Union Civil Aviation Minister Hardeep Singh Puri on Tuesday said that the ban on flights between India and the United Kingdom was likely to be extended beyond December 31, reported The Times of India.

“A decision will be taken shortly,” Puri said during a press conference on civil aviation issues. “But I personally foresee a small, slight extension of the temporary suspension beyond December 31,” Puri said. The minister added that he does not see the extension to be “long or indefinite,” according to ANI.

Earlier in the day, the Union Health Ministry said that six cases of the new mutant strain of the coronavirus were reported in the country.

India had on December 21 suspended flight services from the UK till December 31 after Britain’s health minister said a new coronavirus mutation – spreading faster than other variants – was “out of control”. The UK is one of 23 countries with which India has an “air bubble”.

More than 50 countries, including Denmark, Netherlands, Australia, Italy, Germany, Canada, Lebanon and Singapore, have imposed travel restrictions on the UK, in an effort to prevent the spread of the new variant.

The new UK virus variant, which scientists have named “VUI – 202012/01”, includes a genetic mutation in the “spike” protein, which could result in coronavirus spreading more easily between people. It was first announced by Matt Hancock, the UK health secretary, on December 14, and was subsequently confirmed by Public Health England and the UK’s Covid-19 sequencing consortium. Screening back through databases of SARS-CoV-2, the virus which causes Covid-19, the first sample was taken in the county of Kent on September 20.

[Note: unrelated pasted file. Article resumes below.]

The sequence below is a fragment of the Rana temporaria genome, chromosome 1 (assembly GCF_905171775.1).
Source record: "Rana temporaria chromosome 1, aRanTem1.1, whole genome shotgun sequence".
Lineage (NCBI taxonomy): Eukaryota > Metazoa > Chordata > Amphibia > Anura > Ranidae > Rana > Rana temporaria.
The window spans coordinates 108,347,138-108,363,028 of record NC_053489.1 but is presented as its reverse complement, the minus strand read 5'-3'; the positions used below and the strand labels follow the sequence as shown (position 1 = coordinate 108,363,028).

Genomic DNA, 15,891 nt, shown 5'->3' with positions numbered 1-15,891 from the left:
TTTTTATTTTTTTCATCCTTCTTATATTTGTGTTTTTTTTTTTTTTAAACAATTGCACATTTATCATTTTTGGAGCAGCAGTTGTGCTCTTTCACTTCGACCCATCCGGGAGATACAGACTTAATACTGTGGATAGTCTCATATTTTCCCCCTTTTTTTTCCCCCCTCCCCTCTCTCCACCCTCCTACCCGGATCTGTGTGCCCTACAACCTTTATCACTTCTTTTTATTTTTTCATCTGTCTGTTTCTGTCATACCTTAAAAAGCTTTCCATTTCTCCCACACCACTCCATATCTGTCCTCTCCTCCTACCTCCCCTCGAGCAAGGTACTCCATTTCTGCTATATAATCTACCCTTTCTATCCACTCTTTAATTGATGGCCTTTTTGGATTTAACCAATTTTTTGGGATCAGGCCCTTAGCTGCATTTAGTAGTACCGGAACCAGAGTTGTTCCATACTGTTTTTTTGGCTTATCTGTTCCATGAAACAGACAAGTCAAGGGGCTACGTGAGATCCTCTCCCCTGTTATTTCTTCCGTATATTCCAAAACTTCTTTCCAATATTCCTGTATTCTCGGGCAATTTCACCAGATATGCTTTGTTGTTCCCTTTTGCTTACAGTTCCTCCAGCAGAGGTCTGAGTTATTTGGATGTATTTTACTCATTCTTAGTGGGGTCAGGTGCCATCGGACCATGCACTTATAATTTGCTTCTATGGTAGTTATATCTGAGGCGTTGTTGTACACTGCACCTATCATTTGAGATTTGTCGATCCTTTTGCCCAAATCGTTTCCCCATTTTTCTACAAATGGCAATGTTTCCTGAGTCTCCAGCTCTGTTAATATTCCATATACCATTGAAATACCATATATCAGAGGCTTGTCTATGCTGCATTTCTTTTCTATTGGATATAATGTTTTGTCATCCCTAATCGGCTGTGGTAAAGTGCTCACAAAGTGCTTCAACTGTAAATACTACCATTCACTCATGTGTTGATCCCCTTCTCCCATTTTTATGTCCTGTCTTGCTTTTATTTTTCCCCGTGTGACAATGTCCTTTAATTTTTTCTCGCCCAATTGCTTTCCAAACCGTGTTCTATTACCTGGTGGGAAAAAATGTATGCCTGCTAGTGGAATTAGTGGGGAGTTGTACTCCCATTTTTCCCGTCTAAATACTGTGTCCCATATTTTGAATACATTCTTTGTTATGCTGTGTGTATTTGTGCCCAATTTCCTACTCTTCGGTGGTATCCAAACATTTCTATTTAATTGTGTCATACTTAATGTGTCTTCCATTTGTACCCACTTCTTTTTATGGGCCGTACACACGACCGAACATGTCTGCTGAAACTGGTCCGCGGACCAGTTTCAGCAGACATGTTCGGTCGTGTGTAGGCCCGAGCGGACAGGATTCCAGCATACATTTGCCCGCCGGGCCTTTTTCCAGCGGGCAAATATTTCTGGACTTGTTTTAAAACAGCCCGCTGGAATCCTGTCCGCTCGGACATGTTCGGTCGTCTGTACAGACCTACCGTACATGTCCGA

The variant carries 14 defining mutations including seven in the spike protein, which mediates entry of the virus into human cells. This is a relatively large number of changes compared to the many variants in circulation globally. UK Prime Minister Boris Johnson has claimed that this was as much as 70% more transmissible than previous versions. But there is currently no evidence that the variant is more likely to cause severe coronavirus infections or that it would render vaccines less effective.

The World Health Organization had also on December 22 tried to allay the concerns and said the strain could be controlled using existing measures.